It was a little after 10:00 on a Friday when I drifted into the station. I say “drifted” because it seems like the best word for the action that accompanies the proverbial “running on fumes.” My gas tank was empty – as in, the little red arrow was already below the “E” and my car may or may not have been lurching a little as I sidled up to the pump. I never do that – the milking a tank of gas for all it’s worth before going back to fill up again – but that morning it was raining and, well, when I took my daughter to school I, myself, was still in my plaid fuzzy pajama pants and oversized sweatshirt. I couldn’t bring myself to stop at the gas station dressed like that, so I had gone home to get dressed before tending to the car’s empty tank.
As I limped (if a car can limp, and based on that morning’s experience, I would argue that it can) into the gas station, I continued the prayer that I had been praying – changing my tune from “please let me make it” to “thank you for getting me here.” And sometime between putting the car in park and unscrewing the gas cap, I had a realization.
You see, friends, just as I barely made it into the gas station before my car sputtered to a stop this morning, there are people around us who are running on empty. They are limping along through their lives, praying the whole way that God will just carry them through. Some of them may not even realize that the problems they’re experiencing are because their tanks are empty. Some of them know it well, and just hope somehow they can make it until the next fill up. They’re running on fumes.
The emptiness I’m talking about, though, isn’t related to car care. This emptiness is a soul emptiness.
I’ve felt it, many times.
I’ve felt it on those weekday afternoons when I think, “Am I going to make it? How much longer? How can I keep going?” It’s those afternoons when for whatever reason, my spirit just feels drained. Everything gets on my nerves and my heart just isn’t in anything and my body just wants to curl up for a nap. It’s those afternoons when I wish supper would cook itself…the laundry would make its way into the washing machine on its own….bedtime would just hurry up, already.
And I’ve felt it on those Sunday mornings when I feel like I’m crawling across a finish line as I walk into the church building. On those mornings I am so desperate for an anointed spiritual filling that I feel like my physical body is parched and dry. The community begins to gather….the band begins to play…the preacher begins to speak…and I drink it in with huge desperate gulps. I take it in as though my life depends on it because really, it feels like it does.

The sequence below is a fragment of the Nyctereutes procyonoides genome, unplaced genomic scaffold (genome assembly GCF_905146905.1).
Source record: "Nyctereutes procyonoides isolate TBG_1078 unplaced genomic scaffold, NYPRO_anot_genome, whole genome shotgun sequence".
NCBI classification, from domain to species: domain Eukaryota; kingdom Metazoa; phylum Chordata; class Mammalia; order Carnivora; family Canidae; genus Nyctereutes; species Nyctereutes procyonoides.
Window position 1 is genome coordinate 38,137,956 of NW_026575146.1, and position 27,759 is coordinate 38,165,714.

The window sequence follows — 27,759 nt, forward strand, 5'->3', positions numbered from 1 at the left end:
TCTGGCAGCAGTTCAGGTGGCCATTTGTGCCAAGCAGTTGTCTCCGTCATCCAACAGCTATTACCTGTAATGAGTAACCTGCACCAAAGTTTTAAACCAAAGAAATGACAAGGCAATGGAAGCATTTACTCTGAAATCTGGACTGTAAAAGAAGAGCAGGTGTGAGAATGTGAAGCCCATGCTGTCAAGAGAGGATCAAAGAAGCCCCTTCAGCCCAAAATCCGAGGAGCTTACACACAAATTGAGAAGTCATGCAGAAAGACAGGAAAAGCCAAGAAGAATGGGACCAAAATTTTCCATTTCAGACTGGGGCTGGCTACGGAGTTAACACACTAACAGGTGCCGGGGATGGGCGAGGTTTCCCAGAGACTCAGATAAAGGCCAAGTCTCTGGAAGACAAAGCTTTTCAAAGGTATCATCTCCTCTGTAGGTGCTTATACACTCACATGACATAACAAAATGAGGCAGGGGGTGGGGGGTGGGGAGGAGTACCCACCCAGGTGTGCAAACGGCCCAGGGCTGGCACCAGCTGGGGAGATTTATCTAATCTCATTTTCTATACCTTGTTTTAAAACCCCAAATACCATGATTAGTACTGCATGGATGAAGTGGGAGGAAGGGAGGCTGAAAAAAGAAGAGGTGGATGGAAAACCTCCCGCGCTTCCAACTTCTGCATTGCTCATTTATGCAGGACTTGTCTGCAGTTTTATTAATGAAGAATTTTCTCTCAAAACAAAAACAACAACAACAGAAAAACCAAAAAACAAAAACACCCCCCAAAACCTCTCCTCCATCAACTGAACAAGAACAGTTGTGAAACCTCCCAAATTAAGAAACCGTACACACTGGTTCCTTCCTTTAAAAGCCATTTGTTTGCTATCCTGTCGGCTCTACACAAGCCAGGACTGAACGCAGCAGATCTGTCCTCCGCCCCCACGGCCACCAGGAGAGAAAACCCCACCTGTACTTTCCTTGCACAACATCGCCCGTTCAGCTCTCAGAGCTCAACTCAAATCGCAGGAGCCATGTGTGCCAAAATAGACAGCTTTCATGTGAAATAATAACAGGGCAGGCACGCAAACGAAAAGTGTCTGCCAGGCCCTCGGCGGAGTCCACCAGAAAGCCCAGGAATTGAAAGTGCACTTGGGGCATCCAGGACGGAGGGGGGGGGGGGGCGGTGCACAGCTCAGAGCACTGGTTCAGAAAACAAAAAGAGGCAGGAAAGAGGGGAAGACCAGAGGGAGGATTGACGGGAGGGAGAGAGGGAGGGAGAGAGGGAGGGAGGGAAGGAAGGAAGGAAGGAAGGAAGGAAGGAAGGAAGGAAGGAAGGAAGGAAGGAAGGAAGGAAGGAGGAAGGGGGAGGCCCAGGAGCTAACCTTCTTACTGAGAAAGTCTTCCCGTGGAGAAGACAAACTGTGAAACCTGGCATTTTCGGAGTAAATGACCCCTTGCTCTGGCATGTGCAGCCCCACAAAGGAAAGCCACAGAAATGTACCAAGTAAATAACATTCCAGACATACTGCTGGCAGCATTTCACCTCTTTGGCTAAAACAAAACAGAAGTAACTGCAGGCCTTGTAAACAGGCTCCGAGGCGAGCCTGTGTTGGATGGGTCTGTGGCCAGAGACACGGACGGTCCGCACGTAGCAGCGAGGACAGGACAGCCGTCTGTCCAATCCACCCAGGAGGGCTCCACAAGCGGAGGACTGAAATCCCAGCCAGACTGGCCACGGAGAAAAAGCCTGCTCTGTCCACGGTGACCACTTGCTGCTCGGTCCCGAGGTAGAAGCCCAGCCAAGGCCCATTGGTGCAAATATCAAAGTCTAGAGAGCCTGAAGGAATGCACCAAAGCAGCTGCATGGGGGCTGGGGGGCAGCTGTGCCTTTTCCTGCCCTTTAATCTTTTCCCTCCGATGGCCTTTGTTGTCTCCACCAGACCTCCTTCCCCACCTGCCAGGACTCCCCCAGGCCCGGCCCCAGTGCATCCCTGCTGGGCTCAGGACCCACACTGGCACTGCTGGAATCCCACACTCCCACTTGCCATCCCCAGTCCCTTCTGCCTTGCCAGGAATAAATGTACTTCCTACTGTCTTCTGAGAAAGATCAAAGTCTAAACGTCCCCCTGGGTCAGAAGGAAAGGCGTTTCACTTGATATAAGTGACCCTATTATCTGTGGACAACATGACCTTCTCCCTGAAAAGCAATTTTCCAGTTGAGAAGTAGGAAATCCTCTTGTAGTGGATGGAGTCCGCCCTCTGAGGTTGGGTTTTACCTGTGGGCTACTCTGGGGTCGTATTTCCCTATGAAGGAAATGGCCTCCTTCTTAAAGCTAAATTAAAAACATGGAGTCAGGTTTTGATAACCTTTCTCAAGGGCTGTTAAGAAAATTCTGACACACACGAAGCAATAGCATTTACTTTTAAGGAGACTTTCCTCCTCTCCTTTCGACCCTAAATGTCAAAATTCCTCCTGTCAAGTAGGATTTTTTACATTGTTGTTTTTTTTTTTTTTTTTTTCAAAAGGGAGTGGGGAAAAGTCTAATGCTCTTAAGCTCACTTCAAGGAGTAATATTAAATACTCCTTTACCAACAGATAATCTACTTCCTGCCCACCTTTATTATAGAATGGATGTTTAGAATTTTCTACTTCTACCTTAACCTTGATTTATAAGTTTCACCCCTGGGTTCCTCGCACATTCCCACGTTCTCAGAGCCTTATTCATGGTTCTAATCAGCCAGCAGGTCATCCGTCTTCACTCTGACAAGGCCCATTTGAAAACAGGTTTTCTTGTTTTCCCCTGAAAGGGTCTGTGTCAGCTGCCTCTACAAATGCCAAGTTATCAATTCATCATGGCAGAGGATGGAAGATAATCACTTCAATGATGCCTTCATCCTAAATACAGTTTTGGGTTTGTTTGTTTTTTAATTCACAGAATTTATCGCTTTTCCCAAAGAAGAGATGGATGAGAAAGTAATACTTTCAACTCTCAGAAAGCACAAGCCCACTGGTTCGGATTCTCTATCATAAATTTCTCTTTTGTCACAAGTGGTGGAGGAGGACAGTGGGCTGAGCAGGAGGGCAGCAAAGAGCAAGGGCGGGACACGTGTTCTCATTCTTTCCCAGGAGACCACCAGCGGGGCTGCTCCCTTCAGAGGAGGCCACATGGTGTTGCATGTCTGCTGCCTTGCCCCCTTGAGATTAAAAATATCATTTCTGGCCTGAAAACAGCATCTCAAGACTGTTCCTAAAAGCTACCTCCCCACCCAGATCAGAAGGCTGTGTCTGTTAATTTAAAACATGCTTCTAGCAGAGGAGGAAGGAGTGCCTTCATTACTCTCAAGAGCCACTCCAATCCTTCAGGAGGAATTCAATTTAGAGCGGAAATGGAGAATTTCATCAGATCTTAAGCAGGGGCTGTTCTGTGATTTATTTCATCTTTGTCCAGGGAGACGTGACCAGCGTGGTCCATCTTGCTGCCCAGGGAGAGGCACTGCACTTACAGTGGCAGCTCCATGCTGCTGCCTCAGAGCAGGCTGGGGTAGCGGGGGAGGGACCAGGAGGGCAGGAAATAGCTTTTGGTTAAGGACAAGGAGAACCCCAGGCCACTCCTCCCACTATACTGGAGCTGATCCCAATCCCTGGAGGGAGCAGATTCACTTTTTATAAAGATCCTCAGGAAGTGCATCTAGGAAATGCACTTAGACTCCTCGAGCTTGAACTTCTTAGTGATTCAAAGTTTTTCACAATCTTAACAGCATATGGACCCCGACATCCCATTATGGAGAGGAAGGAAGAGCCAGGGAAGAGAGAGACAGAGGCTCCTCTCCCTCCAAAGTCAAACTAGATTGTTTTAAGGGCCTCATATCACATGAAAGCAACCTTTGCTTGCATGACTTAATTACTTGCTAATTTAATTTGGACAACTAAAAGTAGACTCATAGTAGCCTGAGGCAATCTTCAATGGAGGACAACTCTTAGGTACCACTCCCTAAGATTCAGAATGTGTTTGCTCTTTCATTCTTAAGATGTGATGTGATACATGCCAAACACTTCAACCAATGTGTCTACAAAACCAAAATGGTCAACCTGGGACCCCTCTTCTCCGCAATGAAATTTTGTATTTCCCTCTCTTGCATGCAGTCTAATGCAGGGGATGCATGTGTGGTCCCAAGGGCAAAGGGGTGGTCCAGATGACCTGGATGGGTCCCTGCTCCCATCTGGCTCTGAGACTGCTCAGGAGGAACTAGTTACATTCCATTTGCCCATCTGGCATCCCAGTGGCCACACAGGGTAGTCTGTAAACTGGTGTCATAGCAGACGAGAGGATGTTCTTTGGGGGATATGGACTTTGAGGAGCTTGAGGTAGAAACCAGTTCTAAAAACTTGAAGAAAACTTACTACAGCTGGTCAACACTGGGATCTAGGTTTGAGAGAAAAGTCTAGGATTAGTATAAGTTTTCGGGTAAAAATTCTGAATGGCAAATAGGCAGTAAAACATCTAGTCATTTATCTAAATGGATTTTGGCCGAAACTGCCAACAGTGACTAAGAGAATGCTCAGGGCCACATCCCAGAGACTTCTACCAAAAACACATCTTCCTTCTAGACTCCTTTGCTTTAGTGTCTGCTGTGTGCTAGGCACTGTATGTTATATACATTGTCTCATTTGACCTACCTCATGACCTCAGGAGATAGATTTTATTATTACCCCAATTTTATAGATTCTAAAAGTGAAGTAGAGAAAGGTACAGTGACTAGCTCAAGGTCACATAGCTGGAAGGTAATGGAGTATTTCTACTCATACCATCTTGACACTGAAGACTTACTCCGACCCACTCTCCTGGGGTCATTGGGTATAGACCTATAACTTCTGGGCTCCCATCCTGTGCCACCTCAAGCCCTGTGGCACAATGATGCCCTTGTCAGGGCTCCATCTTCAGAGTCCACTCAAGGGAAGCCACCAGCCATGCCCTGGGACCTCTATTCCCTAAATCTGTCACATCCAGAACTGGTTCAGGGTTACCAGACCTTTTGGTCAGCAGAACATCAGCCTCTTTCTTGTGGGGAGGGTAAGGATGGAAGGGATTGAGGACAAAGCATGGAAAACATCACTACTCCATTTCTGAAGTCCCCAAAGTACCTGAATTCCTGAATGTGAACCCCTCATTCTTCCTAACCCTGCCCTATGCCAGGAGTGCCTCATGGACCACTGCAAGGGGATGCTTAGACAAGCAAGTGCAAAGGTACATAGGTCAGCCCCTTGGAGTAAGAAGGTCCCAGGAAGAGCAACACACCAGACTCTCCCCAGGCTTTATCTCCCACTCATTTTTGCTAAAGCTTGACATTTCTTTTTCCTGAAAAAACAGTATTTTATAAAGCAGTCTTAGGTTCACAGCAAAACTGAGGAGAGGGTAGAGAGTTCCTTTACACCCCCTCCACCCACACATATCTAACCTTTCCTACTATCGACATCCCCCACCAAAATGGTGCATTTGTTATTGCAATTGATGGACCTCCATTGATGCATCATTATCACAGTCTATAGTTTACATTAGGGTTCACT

Maybe that’s you today. Maybe you feel parched and dry and desperately needy. It’s been a long week, after all. There have been so many lunches to pack and dishes to wash and good grief…the laundry from last week is still waiting to be put away, and it’s already time to wash again.
Dear friends, I just want to offer you this today: Sunday is coming. It is our chance to draw near to the fountain and be filled. I’ll be the first to acknowledge that Sunday morning is not the only opportunity to be filled, and that the paid church staff are not responsible for spoon-feeding us our faith nourishment. However, something special happens on Sunday. Something different happens on Sunday.
If you’re feeling empty today, take heart. Sunday is coming, and you are welcome to come as you are. You don’t have to go home and get yourself together before coming forward to get what you need.
Because how many times have I felt like I was too far gone to be able to reach out for what I knew I needed? How many times have I felt like I couldn’t go in the shape I was in…with the weight I carry or the issues I’m dealing with or (sadly enough) in the clothes I wear? How many times have I felt like I needed to be cleaned up with my act together (or at least with appearance of being put together) before stepping forward to receive what I needed so badly? How many times have I missed out?
And if you’re feeling kind of okay – your tank isn’t quite running on fumes – then I offer you this: watch for those this weekend who may be limping to the finish line. Watch for those who may be coming into the church building on their last ounce of spiritual strength. Watch for those who may be more desperate than others. Watch for those who maybe haven’t cleaned themselves up before coming to get what they so desperately need.
And you – from wherever you are coming from and in whatever you’re going through – may have the opportunity to be a source of life-giving soul nourishment to one who is empty.
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